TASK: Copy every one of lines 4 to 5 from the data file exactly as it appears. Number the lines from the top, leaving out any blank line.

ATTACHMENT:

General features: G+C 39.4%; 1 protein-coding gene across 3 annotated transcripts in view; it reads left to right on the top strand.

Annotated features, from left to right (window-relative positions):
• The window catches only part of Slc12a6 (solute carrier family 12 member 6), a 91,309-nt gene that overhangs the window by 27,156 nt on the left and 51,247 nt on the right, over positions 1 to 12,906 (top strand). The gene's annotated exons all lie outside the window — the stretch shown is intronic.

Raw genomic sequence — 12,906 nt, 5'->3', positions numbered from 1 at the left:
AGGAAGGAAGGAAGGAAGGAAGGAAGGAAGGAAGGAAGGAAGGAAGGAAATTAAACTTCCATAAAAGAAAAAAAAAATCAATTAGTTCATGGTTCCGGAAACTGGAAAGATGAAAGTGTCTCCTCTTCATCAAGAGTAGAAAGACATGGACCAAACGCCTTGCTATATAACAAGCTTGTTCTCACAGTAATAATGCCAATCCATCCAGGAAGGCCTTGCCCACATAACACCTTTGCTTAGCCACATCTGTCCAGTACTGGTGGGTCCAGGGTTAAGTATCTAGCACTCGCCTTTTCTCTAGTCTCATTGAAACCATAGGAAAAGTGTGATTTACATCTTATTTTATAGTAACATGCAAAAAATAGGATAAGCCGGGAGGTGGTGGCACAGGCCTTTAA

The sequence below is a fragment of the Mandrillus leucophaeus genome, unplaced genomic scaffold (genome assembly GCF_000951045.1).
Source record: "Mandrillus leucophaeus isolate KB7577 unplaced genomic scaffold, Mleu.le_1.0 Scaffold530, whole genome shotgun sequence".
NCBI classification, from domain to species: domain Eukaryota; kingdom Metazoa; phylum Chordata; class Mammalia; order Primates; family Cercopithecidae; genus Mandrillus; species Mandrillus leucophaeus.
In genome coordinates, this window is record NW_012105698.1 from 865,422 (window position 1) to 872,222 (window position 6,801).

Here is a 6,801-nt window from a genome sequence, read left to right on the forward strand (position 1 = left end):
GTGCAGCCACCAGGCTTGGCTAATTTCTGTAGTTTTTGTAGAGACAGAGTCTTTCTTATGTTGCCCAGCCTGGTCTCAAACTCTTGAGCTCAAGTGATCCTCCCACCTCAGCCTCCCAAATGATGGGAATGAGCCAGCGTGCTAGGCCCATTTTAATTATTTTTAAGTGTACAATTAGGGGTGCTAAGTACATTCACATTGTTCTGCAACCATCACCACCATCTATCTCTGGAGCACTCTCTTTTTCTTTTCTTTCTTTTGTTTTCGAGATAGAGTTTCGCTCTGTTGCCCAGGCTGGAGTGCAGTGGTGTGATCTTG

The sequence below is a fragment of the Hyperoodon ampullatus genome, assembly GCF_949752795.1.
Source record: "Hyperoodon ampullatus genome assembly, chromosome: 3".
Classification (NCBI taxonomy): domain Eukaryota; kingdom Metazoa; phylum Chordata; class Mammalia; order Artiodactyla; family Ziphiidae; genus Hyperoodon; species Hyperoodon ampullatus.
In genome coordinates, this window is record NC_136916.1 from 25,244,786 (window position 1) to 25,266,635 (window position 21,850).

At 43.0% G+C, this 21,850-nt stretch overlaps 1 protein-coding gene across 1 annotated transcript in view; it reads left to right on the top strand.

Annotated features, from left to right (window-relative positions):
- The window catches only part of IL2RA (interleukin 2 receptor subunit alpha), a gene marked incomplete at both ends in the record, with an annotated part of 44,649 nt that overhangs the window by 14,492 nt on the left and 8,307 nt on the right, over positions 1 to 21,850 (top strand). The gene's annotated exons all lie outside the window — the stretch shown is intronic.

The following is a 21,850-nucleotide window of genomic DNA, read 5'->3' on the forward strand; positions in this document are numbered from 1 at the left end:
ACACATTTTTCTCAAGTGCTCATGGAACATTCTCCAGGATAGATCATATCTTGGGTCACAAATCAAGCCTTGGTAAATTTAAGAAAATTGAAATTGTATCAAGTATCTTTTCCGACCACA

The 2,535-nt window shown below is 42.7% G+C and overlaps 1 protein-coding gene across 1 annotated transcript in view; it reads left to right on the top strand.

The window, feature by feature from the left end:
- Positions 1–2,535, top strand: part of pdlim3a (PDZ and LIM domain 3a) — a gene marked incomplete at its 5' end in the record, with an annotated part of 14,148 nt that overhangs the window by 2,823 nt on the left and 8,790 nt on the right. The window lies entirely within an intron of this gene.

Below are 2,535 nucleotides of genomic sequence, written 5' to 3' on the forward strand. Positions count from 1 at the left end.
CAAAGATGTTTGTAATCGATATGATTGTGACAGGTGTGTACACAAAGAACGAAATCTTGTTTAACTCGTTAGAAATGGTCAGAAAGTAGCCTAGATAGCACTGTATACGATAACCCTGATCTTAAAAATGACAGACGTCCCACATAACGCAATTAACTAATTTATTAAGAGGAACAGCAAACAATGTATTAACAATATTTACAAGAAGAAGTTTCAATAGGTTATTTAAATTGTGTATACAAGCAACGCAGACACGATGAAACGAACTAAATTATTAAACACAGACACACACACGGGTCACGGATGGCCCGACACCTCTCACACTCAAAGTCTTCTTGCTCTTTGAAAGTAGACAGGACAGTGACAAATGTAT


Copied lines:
Raw genomic sequence — 12,906 nt, 5'->3', positions numbered from 1 at the left:
AGGAAGGAAGGAAGGAAGGAAGGAAGGAAGGAAGGAAGGAAGGAAGGAAATTAAACTTCCATAAAAGAAAAAAAAAATCAATTAGTTCATGGTTCCGGAAACTGGAAAGATGAAAGTGTCTCCTCTTCATCAAGAGTAGAAAGACATGGACCAAACGCCTTGCTATATAACAAGCTTGTTCTCACAGTAATAATGCCAATCCATCCAGGAAGGCCTTGCCCACATAACACCTTTGCTTAGCCACATCTGTCCAGTACTGGTGGGTCCAGGGTTAAGTATCTAGCACTCGCCTTTTCTCTAGTCTCATTGAAACCATAGGAAAAGTGTGATTTACATCTTATTTTATAGTAACATGCAAAAAATAGGATAAGCCGGGAGGTGGTGGCACAGGCCTTTAA